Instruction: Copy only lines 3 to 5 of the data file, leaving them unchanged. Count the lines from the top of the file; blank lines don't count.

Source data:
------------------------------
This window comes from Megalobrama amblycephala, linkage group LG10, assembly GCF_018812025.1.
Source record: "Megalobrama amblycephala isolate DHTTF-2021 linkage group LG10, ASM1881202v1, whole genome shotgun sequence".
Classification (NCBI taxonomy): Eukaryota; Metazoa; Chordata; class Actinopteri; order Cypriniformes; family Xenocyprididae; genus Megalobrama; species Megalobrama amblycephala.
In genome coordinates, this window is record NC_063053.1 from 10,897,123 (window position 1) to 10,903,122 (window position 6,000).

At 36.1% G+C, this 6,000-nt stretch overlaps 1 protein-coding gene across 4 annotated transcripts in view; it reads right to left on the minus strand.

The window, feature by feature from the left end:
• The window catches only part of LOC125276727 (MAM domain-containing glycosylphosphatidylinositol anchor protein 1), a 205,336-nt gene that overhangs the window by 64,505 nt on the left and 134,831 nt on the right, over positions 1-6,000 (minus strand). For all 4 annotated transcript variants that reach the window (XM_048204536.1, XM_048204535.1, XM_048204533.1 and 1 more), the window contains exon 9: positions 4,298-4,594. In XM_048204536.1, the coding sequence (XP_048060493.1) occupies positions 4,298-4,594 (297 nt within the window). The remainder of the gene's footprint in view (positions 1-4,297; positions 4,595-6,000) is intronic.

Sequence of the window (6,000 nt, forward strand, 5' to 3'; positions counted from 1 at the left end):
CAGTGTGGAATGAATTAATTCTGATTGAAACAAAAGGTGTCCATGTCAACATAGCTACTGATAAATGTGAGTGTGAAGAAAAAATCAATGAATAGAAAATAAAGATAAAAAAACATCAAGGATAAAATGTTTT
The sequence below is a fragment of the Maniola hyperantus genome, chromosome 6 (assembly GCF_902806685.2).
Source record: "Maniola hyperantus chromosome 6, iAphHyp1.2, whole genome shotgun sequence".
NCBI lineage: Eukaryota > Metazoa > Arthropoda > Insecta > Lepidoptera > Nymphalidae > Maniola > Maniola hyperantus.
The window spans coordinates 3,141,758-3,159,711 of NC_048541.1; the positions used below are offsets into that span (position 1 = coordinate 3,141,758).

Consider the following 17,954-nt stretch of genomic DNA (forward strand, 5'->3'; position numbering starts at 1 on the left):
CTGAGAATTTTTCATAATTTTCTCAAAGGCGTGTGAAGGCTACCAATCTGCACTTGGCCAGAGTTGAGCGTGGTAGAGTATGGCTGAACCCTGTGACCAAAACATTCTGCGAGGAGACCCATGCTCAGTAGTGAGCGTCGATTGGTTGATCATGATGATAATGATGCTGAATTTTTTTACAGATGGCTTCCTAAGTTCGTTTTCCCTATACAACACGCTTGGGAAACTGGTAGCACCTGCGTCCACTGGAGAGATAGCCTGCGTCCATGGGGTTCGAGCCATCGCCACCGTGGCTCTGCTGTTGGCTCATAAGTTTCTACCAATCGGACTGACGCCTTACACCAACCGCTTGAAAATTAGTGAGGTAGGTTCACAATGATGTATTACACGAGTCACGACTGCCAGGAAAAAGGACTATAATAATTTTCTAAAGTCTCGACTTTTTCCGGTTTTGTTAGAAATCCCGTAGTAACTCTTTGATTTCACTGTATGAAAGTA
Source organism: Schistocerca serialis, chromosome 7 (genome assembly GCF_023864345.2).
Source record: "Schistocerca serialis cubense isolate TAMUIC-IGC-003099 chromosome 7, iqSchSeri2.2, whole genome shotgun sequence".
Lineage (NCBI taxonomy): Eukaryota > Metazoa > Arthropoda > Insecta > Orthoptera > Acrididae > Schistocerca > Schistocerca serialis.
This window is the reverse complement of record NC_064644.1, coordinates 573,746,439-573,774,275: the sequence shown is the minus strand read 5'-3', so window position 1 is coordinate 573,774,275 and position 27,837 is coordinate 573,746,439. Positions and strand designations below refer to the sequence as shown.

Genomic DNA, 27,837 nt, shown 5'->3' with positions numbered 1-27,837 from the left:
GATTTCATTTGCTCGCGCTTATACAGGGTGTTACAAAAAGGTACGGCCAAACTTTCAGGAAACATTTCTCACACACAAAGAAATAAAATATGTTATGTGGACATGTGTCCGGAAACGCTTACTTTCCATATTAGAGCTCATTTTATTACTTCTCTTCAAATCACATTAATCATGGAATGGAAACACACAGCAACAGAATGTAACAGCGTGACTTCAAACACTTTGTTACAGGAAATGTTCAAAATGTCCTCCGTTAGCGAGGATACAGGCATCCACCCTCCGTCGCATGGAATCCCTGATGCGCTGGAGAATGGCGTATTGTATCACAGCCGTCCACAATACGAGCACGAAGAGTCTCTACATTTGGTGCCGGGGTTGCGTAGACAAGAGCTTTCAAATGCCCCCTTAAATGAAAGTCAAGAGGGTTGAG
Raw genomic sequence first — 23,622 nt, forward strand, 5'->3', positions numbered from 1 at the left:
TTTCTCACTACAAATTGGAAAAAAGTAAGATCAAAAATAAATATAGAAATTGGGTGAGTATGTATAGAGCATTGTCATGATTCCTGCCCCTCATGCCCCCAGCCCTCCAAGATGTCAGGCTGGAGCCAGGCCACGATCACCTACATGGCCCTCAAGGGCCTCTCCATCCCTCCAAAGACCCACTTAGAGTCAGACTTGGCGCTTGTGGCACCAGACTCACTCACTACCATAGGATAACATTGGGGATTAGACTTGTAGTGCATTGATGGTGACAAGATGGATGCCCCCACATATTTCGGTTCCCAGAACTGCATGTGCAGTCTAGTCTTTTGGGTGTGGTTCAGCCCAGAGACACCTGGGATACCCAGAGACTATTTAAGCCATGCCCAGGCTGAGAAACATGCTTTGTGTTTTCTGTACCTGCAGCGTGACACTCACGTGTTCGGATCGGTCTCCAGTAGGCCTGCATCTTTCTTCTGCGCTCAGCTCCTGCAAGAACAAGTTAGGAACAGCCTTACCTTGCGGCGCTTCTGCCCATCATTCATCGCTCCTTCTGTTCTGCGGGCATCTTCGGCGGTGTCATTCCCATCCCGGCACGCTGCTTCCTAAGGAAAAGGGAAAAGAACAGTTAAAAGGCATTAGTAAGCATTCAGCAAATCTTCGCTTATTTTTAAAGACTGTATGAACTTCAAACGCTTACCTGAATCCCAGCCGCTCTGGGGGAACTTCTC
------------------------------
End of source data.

Classification (NCBI taxonomy): Eukaryota; Metazoa; Chordata; class Actinopteri; order Cypriniformes; family Xenocyprididae; genus Megalobrama; species Megalobrama amblycephala.
In genome coordinates, this window is record NC_063053.1 from 10,897,123 (window position 1) to 10,903,122 (window position 6,000).

At 36.1% G+C, this 6,000-nt stretch overlaps 1 protein-coding gene across 4 annotated transcripts in view; it reads right to left on the minus strand.